The Advent readings display the intricate intertwining of hope and fear. The prophecies of Isaiah, the appearance of John the Baptist, the mysterious angelic visitor to Mary, with a second appearance to Joseph, and the downtrodden condition of an occupied country conjure both. As the beloved carol intones, “the hopes and fears of all the years are met in thee tonight.”
Year A of the Lectionary features the Gospel of Matthew, which gives Joseph a more prominent role than does the Gospel of Luke. The church has always been more intrigued with Mary than Joseph, and artists often portray him as a disinterested bystander to the real action of the nativity. The sheep, ox, and donkey seem more engaged than he!
Jesus and St. Joseph by Virginia Wieringa
A righteous man, he has decided to spare Mary public disgrace over her pregnancy and planned simply “to dismiss her quietly” (Matthew 1:19b). God vetoes this plan through the divine messenger who urges him (in a dream) to “not be afraid to take Mary as your wife, for the child conceived in her is from the Holy Spirit” (v. 20). The angel even tells him what to name the expected son—a role usually reserved for the father.
Matthew sums up his response:
When Joseph awoke from sleep, he did as the angel of the Lord
commanded him; he took her as his wife, but had no marital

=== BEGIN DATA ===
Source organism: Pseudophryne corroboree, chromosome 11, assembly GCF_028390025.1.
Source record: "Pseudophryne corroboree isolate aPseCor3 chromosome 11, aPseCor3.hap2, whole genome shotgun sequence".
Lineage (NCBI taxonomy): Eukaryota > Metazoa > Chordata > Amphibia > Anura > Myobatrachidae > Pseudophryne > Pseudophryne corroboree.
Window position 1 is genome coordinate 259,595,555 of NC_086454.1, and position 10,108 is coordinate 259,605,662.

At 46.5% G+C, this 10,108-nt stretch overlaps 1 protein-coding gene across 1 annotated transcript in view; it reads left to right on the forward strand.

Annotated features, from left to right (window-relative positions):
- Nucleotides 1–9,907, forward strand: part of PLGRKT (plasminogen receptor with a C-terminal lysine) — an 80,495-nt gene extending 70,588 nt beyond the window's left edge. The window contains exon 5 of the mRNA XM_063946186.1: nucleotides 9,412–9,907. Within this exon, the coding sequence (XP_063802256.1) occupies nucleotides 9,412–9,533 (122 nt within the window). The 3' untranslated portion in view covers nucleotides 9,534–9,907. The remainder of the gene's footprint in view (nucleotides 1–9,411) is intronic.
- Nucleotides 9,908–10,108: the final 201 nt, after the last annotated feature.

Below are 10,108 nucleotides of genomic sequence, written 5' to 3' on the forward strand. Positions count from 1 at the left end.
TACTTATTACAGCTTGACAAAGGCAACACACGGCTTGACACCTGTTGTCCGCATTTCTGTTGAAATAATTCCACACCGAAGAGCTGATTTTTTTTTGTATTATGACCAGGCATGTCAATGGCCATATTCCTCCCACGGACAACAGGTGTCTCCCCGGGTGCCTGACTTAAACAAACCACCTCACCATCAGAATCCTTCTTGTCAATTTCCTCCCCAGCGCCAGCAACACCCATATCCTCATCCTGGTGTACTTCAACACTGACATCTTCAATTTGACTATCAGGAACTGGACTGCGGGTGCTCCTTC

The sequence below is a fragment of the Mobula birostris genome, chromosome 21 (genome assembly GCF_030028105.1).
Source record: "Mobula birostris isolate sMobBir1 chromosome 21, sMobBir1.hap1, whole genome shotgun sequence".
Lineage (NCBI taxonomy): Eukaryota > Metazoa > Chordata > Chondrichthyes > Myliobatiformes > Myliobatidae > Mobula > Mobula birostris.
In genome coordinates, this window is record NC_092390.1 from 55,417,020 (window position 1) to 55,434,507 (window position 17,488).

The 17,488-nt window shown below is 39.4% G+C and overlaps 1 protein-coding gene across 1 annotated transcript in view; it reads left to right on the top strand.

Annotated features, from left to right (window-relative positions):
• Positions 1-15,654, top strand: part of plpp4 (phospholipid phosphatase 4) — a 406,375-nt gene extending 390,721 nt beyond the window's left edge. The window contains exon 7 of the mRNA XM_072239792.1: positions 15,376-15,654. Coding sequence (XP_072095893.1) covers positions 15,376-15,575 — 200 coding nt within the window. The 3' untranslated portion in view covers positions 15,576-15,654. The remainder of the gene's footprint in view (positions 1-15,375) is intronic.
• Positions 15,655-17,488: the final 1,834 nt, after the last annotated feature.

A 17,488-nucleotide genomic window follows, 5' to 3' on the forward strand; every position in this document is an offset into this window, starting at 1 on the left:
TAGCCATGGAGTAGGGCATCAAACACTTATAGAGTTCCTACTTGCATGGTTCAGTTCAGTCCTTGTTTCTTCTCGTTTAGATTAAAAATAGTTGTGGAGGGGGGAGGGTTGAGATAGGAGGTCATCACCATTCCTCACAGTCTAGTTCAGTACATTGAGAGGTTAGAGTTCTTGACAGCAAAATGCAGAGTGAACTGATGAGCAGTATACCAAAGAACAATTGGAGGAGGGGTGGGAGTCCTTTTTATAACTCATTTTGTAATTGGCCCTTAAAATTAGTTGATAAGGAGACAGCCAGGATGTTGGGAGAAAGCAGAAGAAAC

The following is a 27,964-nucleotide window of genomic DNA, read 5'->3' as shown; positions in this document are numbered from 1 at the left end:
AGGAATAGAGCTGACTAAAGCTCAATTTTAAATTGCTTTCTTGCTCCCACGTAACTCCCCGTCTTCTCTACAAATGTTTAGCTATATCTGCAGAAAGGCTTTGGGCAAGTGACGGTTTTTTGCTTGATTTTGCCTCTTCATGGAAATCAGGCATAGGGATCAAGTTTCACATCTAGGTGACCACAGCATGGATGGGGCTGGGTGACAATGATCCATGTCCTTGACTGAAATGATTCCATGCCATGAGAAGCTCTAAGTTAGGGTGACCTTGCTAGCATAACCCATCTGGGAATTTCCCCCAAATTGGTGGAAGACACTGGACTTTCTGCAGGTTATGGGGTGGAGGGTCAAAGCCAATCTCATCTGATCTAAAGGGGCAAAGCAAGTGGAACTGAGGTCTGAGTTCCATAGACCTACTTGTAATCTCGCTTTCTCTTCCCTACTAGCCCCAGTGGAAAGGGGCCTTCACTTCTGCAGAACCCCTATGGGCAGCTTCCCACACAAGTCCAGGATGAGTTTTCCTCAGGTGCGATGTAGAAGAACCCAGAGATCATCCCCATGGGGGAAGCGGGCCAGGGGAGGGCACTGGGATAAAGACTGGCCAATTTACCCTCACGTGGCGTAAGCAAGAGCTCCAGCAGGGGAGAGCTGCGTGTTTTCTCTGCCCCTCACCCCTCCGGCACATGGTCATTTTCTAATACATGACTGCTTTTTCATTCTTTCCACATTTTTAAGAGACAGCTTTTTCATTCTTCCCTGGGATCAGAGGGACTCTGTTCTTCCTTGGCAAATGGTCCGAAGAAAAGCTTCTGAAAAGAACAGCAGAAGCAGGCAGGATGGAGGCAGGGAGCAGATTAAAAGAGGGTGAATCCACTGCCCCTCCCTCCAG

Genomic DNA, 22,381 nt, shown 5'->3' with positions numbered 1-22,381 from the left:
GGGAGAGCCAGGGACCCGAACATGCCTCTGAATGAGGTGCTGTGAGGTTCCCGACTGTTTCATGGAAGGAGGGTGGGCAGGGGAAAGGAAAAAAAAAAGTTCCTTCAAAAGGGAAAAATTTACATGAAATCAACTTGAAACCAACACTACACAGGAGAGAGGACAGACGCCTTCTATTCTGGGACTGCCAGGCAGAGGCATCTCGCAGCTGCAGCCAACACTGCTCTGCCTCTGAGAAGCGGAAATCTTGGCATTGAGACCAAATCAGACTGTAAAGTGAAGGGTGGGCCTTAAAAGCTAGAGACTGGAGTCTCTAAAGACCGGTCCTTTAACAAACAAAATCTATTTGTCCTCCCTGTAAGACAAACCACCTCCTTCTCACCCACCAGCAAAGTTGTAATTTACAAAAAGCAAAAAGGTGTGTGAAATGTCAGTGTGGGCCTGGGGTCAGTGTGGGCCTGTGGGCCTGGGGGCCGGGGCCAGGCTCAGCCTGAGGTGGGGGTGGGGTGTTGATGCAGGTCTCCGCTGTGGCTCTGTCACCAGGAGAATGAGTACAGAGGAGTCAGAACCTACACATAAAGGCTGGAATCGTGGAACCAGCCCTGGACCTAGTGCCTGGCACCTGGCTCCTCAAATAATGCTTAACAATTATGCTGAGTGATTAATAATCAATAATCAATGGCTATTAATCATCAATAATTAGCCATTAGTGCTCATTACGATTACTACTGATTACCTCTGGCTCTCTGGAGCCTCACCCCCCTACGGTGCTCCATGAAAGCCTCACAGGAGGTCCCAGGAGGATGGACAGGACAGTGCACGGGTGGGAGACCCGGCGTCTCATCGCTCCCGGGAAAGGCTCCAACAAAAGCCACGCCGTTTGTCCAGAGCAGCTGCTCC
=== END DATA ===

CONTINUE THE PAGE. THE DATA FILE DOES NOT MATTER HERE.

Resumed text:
relations with her until she had borne a son; and he named him
Jesus. (vv. 24-25)
Joseph overcame his fear and was obedient to holy instructions.
Fear is a powerful emotion, undercutting courage and hope. It can hinder much of what God calls us to do. It is no wonder that we hear “fear not” over and over in the cadences of Scripture. It is the refrain of the angels; it is God’s desire for us.
It is the promise of God’s faithful companioning that is the antidote to fear. The angel assures Joseph of the role of the Holy Spirit in conceiving Jesus, and this allows him to take the role God purposes for him. Helping get the near-term Mary to Bethlehem and later the young mother to Egypt are essential to the well being of the child.
Saint Joseph with the Infant Jesus by Guido Reni, c 1635
From Thomas Troeger’s lovely text “The Hands that First Held Mary’s Child,” we read:
When Joseph marveled at the size
of that small breathing frame
and gazed upon those bright new eyes
and spoke the infant’s name,
the angel’s words he once had dreamed
poured down from heaven’s height,
and like the host of stars that beamed
blessed earth with welcome light.
And so on the Fourth Sunday of Advent, we acknowledge the faithfulness of Joseph.
Molly T. Marshall